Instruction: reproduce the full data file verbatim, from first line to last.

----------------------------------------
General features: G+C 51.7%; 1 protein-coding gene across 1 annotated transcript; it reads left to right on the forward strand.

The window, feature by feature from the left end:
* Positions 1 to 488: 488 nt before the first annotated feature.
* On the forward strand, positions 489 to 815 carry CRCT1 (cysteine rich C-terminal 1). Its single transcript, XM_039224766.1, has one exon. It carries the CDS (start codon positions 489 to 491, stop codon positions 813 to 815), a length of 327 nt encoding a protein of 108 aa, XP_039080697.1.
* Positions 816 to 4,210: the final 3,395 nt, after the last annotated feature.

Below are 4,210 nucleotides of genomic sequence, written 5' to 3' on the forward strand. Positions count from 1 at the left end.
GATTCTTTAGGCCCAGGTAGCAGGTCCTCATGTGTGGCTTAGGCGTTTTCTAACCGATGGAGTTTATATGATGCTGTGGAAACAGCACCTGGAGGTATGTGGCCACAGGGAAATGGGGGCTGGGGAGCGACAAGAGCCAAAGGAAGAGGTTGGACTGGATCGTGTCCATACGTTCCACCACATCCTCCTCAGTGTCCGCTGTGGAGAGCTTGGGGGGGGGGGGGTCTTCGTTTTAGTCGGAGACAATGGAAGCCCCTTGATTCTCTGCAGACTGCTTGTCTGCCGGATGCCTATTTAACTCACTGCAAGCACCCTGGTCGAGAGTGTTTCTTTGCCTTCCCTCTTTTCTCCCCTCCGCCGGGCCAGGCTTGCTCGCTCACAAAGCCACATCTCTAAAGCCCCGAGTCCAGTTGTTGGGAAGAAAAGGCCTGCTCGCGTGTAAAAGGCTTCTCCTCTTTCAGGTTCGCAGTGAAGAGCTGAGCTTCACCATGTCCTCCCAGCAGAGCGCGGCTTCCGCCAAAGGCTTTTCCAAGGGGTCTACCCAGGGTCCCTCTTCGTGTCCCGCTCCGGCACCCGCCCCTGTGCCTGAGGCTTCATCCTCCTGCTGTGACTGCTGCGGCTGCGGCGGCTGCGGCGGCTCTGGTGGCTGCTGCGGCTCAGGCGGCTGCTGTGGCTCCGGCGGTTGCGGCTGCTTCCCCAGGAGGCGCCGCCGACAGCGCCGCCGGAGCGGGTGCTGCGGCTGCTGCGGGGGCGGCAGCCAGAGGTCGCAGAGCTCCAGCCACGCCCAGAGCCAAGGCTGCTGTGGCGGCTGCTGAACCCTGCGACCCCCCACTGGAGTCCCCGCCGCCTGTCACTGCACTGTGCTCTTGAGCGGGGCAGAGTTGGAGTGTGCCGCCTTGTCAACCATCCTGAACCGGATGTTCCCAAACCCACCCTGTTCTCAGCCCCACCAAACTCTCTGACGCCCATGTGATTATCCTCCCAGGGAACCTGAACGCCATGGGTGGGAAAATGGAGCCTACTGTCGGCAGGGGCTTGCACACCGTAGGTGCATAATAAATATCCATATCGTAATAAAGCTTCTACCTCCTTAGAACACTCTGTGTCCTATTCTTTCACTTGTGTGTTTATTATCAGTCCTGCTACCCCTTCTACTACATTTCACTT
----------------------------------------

General features: G+C 51.7%; 1 protein-coding gene across 1 annotated transcript; it reads left to right on the forward strand.

The window, feature by feature from the left end:
* Positions 1 to 488: 488 nt before the first annotated feature.
* On the forward strand, positions 489 to 815 carry CRCT1 (cysteine rich C-terminal 1). Its single transcript, XM_039224766.1, has one exon. It carries the CDS (start codon positions 489 to 491, stop codon positions 813 to 815), a length of 327 nt encoding a protein of 108 aa, XP_039080697.1.
* Positions 816 to 4,210: the final 3,395 nt, after the last annotated feature.

Below are 4,210 nucleotides of genomic sequence, written 5' to 3' on the forward strand. Positions count from 1 at the left end.
GATTCTTTAGGCCCAGGTAGCAGGTCCTCATGTGTGGCTTAGGCGTTTTCTAACCGATGGAGTTTATATGATGCTGTGGAAACAGCACCTGGAGGTATGTGGCCACAGGGAAATGGGGGCTGGGGAGCGACAAGAGCCAAAGGAAGAGGTTGGACTGGATCGTGTCCATACGTTCCACCACATCCTCCTCAGTGTCCGCTGTGGAGAGCTTGGGGGGGGGGGGGTCTTCGTTTTAGTCGGAGACAATGGAAGCCCCTTGATTCTCTGCAGACTGCTTGTCTGCCGGATGCCTATTTAACTCACTGCAAGCACCCTGGTCGAGAGTGTTTCTTTGCCTTCCCTCTTTTCTCCCCTCCGCCGGGCCAGGCTTGCTCGCTCACAAAGCCACATCTCTAAAGCCCCGAGTCCAGTTGTTGGGAAGAAAAGGCCTGCTCGCGTGTAAAAGGCTTCTCCTCTTTCAGGTTCGCAGTGAAGAGCTGAGCTTCACCATGTCCTCCCAGCAGAGCGCGGCTTCCGCCAAAGGCTTTTCCAAGGGGTCTACCCAGGGTCCCTCTTCGTGTCCCGCTCCGGCACCCGCCCCTGTGCCTGAGGCTTCATCCTCCTGCTGTGACTGCTGCGGCTGCGGCGGCTGCGGCGGCTCTGGTGGCTGCTGCGGCTCAGGCGGCTGCTGTGGCTCCGGCGGTTGCGGCTGCTTCCCCAGGAGGCGCCGCCGACAGCGCCGCCGGAGCGGGTGCTGCGGCTGCTGCGGGGGCGGCAGCCAGAGGTCGCAGAGCTCCAGCCACGCCCAGAGCCAAGGCTGCTGTGGCGGCTGCTGAACCCTGCGACCCCCCACTGGAGTCCCCGCCGCCTGTCACTGCACTGTGCTCTTGAGCGGGGCAGAGTTGGAGTGTGCCGCCTTGTCAACCATCCTGAACCGGATGTTCCCAAACCCACCCTGTTCTCAGCCCCACCAAACTCTCTGACGCCCATGTGATTATCCTCCCAGGGAACCTGAACGCCATGGGTGGGAAAATGGAGCCTACTGTCGGCAGGGGCTTGCACACCGTAGGTGCATAATAAATATCCATATCGTAATAAAGCTTCTACCTCCTTAGAACACTCTGTGTCCTATTCTTTCACTTGTGTGTTTATTATCAGTCCTGCTACCCCTTCTACTACATTTCACTT